Short Options to Take Profits (Without Selling Stock)
Playing short-term volatility swings is fairly straightforward using long calls or puts, but both require you to pay money.
The alternative of receiving money to play the same swings is very appealing - and it makes sense as long as the risks are manageable.
The situation arises when your long stock values rise and you expect some of the price movement to reverse and go back to the previous trading range. So do you sell and take profits now while you can? Or do you hold on through the volatility?
If you believe the current price rise is temporary, another alternative is to sell one covered call per 100 shares you own. If your assessment of conditions is right and the price does retreat, you can buy to close the call and take profits – without having to sell your stock. If the timing is wrong and the stock price rises, your shares could be called away. Or you can close the short call or roll forward to avoid exercise.
MGM Resorts International (NYSE: MGM), for example, closed on June 26 at $10.58. If you expect this stock to decline, you can play the swing by selling the August 10 calls. These closed at 0.83, which is a 7.8% return based on the day's closing price. If you are correct and the stock declines in the next few weeks, the short call can be closed at a profit or, as long as the price moves below the strike, let it expire worthless.
The same strategy is used when the price declines. If you are sure it's only temporary, don't sell shares to cut your losses. If you sell puts instead, you get paid and if stock values do rise, you keep the premium and make a profit.
The risk here is that unlike the call, the short put is not covered - so you could end up getting exercised and having 100 shares put to you at the strike. You do have to be prepared for this, but if you think the strike is a reasonable price for shares, it can be a great way to play the swings using short options. You cut your risks by getting paid, and time decay works in your favor. For this reason, focus on contracts expiring in two months or less then time decay is most rapid.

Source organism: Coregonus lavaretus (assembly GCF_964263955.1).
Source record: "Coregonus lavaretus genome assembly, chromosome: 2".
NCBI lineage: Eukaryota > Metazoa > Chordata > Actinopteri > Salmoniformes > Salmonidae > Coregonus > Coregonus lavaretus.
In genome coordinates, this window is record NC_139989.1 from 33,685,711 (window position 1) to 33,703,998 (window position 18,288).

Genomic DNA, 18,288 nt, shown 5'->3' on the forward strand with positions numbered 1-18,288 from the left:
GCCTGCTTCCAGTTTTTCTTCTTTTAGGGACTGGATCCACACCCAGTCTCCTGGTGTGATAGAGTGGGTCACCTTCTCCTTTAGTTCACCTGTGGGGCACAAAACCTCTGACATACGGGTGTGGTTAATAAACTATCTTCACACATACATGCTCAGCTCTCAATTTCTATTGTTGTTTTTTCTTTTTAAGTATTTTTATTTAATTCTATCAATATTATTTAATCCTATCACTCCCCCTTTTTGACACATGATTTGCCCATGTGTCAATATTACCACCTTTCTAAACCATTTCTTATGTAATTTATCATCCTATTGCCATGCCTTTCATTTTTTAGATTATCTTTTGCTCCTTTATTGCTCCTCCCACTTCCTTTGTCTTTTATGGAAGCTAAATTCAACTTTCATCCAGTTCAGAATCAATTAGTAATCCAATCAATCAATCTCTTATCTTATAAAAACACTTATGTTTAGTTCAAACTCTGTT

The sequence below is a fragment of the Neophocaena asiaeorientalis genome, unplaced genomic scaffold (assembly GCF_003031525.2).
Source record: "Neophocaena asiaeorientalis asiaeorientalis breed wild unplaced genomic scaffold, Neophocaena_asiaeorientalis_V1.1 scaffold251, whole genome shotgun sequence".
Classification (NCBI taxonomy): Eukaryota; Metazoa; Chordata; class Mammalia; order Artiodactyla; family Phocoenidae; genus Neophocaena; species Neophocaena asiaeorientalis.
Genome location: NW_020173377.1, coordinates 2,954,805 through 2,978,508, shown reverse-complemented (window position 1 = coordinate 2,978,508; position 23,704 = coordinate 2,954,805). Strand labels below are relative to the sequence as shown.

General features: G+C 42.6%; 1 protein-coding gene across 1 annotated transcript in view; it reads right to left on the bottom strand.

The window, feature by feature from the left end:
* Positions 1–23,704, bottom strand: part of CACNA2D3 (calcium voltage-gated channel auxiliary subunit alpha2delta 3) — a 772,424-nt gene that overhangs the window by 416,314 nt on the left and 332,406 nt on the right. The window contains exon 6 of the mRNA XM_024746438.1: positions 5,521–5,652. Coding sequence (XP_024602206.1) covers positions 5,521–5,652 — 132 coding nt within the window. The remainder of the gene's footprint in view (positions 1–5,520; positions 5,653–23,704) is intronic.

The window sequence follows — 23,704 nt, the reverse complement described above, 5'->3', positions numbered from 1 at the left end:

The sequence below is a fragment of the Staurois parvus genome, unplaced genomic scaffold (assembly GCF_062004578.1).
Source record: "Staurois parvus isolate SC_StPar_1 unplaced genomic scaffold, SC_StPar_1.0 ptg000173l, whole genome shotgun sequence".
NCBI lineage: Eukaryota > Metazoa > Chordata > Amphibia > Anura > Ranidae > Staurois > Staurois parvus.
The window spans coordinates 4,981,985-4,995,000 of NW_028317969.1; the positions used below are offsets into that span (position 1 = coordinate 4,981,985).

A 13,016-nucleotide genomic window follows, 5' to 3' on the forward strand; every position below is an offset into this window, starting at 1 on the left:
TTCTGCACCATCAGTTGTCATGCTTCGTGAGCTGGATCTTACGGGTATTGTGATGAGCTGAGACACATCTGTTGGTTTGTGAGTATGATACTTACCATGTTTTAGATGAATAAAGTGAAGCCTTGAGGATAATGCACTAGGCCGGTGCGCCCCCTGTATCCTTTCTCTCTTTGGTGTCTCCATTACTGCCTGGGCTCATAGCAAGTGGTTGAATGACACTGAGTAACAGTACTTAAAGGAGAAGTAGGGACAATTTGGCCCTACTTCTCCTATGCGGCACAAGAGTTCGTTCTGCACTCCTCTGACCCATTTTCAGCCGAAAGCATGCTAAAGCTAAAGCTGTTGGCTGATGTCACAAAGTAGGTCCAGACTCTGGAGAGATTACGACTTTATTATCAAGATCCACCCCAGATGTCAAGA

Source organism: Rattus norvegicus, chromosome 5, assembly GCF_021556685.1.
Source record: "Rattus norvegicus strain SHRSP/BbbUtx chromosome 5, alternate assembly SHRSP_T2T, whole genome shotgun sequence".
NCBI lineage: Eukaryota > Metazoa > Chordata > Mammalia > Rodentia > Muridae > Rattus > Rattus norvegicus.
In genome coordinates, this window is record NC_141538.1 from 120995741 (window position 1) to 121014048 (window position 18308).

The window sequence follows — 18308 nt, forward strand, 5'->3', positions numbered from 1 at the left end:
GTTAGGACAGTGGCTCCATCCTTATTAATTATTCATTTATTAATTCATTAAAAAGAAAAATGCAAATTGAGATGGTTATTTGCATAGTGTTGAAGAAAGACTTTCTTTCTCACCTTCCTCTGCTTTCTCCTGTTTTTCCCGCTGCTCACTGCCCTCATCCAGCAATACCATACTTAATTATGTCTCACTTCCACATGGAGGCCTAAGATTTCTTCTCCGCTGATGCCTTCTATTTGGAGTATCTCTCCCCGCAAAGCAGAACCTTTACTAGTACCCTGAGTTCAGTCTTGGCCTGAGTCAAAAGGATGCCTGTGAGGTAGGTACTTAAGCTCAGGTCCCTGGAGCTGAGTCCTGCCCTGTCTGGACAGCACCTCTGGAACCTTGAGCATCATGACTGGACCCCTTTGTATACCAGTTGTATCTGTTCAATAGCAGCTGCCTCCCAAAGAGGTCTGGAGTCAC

As an example, China Southwest Airlines (NYSE: ZNH) closed on June 26 at $21.94. If you believe this stock is likely to rise in coming weeks, you can sell a put. The August 20 was at 2.80 (12.7% of current price) and the 22.50 at 4.80 (21.9%).
These are both amazing rates of return. If the stock rises and remains above the strike you pick, these puts will rapidly lose value in the coming 52 days until the last trading day. In both instances, time is on your side.
Options can help manage price swings in your portfolio, without having to dispose of shares you think are worth owning for the long term -- either to take profits or to cut losses. The issue is one of how to manage volatility. This is a difficult task, and many options traders can benefit by getting valuable help.
It is wise to take a look at methods for tracking IV on the stocks you own, as part of your options strategy. A volatility-based strategy can be complex without help, but it can be simple and easy with the right tracking tools. To improve your option trade timing, check the Benzinga service Options & Volatility Edge which is designed to help you improve selection of options as well as timing of your trades.
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